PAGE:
His belief contradicts Plato theory of one controlling class, governing the political matters and decisions that effect the state. The Theory of Democracy that Aristotle states is that democracy is a perversion form of government of polity (Class Notes). He clearly states The people at large should be sovereign rather than the few best. Plato on the other hand, wouldnt permit citizens to engage in public participation concerning governmental issues, as Aristotle would have enjoyed. Plato also felt that public judgments of disapproval and approval were based on emotional belief, instead of factual knowledge.

He believes that if a revolution occurred it would happened within the corridors of the palace, hence palace revolution. This type of revolution happens when there is a transmission of power from one holder of power to another. Aristotle perceives such an event occurring between the wealthy and less fortunate in society. He feels to prevent such actions, one must participate in them. Plato thinks that in a utopia a disgruntled group of Guardians will emerge and disengage themselves from the ruling law of the state.

He feels that an oligarchy two things may initiate a possible revolution: the first one is the ruler and their offspring would grow to be weak, sympathetic, and second is that the number of poor individuals will grow larger and there for be taken advantage of by the ruling class. Aristotle states that to know the factors that caused the revolution, which destroys the constitution, is to also know the principal of effect, which in turn ensure its preservation. Aristotle and Plato also have contrasting views on ethics, psychology and metaphysics.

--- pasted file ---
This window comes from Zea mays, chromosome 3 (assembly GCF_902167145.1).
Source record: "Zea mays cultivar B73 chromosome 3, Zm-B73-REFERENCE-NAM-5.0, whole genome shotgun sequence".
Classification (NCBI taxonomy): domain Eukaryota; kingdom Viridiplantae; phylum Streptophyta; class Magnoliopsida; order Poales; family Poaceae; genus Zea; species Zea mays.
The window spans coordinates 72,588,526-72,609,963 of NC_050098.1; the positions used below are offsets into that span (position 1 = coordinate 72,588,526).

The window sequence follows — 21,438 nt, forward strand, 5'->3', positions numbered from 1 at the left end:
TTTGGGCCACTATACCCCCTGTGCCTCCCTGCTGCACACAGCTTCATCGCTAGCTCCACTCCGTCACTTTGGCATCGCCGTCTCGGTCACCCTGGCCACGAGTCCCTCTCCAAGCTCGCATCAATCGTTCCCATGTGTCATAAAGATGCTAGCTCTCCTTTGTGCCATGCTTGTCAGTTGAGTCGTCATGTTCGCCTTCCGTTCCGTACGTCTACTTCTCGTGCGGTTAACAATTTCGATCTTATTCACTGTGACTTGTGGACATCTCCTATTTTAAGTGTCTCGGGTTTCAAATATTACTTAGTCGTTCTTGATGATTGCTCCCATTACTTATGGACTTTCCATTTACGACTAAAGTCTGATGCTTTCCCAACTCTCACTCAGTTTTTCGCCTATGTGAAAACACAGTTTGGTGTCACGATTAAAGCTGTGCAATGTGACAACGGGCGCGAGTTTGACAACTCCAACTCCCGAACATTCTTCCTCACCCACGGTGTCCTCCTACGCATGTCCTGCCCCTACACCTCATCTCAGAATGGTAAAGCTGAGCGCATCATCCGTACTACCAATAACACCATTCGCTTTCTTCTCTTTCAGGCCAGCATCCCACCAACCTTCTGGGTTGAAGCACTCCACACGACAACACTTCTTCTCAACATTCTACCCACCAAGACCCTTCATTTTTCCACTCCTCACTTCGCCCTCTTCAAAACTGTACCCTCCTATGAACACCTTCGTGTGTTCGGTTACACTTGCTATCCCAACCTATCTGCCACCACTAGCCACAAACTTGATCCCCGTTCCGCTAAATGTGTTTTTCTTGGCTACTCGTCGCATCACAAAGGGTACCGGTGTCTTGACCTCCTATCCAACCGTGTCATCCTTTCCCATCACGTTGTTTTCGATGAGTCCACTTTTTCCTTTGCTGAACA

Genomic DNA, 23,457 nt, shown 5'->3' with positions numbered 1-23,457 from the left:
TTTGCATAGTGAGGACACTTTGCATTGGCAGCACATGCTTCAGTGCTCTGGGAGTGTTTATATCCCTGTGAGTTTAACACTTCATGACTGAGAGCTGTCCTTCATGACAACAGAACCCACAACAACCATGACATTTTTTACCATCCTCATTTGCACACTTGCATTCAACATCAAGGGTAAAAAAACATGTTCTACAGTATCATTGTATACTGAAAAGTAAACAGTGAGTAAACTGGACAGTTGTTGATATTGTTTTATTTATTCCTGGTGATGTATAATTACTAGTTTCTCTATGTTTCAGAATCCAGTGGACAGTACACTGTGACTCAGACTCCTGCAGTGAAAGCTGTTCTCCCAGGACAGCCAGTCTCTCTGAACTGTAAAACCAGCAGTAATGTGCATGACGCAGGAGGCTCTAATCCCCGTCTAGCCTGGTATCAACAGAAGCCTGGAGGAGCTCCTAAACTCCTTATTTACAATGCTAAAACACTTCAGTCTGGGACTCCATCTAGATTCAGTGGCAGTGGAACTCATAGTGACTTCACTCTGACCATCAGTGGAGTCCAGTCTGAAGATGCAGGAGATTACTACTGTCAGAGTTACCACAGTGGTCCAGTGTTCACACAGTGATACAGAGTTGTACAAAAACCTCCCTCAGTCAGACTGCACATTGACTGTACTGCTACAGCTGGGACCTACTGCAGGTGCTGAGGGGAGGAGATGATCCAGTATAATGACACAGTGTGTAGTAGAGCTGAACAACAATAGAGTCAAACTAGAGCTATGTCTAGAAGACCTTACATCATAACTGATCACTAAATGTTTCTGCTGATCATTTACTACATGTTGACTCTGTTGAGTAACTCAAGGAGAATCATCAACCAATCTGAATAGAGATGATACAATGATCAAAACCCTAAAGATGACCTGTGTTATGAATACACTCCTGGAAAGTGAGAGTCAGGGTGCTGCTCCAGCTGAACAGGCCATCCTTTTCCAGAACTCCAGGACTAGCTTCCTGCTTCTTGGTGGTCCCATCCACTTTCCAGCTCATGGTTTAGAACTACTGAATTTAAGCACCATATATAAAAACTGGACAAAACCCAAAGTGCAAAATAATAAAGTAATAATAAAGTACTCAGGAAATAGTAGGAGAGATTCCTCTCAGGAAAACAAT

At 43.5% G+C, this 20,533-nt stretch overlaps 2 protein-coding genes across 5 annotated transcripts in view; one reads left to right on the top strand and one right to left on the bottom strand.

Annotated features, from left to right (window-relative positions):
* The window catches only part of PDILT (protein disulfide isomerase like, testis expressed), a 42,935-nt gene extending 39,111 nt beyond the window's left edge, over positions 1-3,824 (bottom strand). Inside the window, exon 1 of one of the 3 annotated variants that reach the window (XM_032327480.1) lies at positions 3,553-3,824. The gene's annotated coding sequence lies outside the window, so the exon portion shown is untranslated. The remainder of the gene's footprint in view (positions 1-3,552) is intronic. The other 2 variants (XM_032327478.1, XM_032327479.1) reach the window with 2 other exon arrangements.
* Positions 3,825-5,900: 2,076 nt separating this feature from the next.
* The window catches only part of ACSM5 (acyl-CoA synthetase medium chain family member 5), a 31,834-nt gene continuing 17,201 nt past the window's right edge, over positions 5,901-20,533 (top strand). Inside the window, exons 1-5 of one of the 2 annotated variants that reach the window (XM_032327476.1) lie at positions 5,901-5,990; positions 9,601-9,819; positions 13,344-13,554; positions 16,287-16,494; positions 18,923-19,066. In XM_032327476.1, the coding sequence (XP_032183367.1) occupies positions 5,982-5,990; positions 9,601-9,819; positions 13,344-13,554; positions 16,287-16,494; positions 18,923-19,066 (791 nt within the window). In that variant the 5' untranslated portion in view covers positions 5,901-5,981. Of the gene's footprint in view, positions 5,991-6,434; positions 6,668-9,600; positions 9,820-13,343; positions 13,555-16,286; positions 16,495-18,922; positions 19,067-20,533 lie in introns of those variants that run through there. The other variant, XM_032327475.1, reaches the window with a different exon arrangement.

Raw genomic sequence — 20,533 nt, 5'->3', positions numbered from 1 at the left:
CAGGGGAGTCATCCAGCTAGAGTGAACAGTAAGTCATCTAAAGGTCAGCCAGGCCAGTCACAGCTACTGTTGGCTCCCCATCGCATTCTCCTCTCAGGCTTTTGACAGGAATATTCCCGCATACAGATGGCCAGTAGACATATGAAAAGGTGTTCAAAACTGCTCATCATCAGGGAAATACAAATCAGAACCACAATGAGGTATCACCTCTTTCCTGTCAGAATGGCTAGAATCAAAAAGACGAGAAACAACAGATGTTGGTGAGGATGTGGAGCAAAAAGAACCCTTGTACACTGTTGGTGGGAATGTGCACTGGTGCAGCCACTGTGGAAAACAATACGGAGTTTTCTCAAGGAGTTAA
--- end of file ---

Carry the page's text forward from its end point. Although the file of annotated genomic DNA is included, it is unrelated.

In regards to ethics, Aristotle believes that virtue is necessary for happiness, while Plato says virtue is enough for happiness. The psychological difference between the two is that Plato feels the body is a prison for the soul; body and soul are two different entities, capable of maintaining independence from one another. As for Aristotle, he claims that the body and soul are two different things, one consisting of matter the other form. He sees everything in the universe being composed of matter and form, so its not surprising that he perceives human being are too. To him form is simply the way matter is arranged.